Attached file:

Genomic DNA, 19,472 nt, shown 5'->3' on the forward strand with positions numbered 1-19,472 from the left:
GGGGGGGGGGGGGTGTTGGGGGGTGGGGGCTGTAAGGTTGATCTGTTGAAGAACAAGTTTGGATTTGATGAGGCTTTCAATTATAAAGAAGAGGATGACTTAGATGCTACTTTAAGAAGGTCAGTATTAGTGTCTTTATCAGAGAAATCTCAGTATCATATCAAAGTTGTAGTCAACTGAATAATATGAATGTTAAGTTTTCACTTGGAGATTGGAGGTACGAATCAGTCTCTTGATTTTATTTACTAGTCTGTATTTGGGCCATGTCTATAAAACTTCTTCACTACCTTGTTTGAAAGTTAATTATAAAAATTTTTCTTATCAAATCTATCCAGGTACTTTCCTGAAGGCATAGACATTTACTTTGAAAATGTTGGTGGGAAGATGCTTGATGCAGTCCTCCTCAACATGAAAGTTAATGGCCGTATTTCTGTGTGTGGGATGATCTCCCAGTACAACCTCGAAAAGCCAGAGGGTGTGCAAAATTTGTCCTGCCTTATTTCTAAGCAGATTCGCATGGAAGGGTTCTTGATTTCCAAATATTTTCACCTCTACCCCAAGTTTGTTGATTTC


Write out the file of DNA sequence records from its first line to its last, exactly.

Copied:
Genomic DNA, 19,472 nt, shown 5'->3' on the forward strand with positions numbered 1-19,472 from the left:
GGGGGGGGGGGGGTGTTGGGGGGTGGGGGCTGTAAGGTTGATCTGTTGAAGAACAAGTTTGGATTTGATGAGGCTTTCAATTATAAAGAAGAGGATGACTTAGATGCTACTTTAAGAAGGTCAGTATTAGTGTCTTTATCAGAGAAATCTCAGTATCATATCAAAGTTGTAGTCAACTGAATAATATGAATGTTAAGTTTTCACTTGGAGATTGGAGGTACGAATCAGTCTCTTGATTTTATTTACTAGTCTGTATTTGGGCCATGTCTATAAAACTTCTTCACTACCTTGTTTGAAAGTTAATTATAAAAATTTTTCTTATCAAATCTATCCAGGTACTTTCCTGAAGGCATAGACATTTACTTTGAAAATGTTGGTGGGAAGATGCTTGATGCAGTCCTCCTCAACATGAAAGTTAATGGCCGTATTTCTGTGTGTGGGATGATCTCCCAGTACAACCTCGAAAAGCCAGAGGGTGTGCAAAATTTGTCCTGCCTTATTTCTAAGCAGATTCGCATGGAAGGGTTCTTGATTTCCAAATATTTTCACCTCTACCCCAAGTTTGTTGATTTC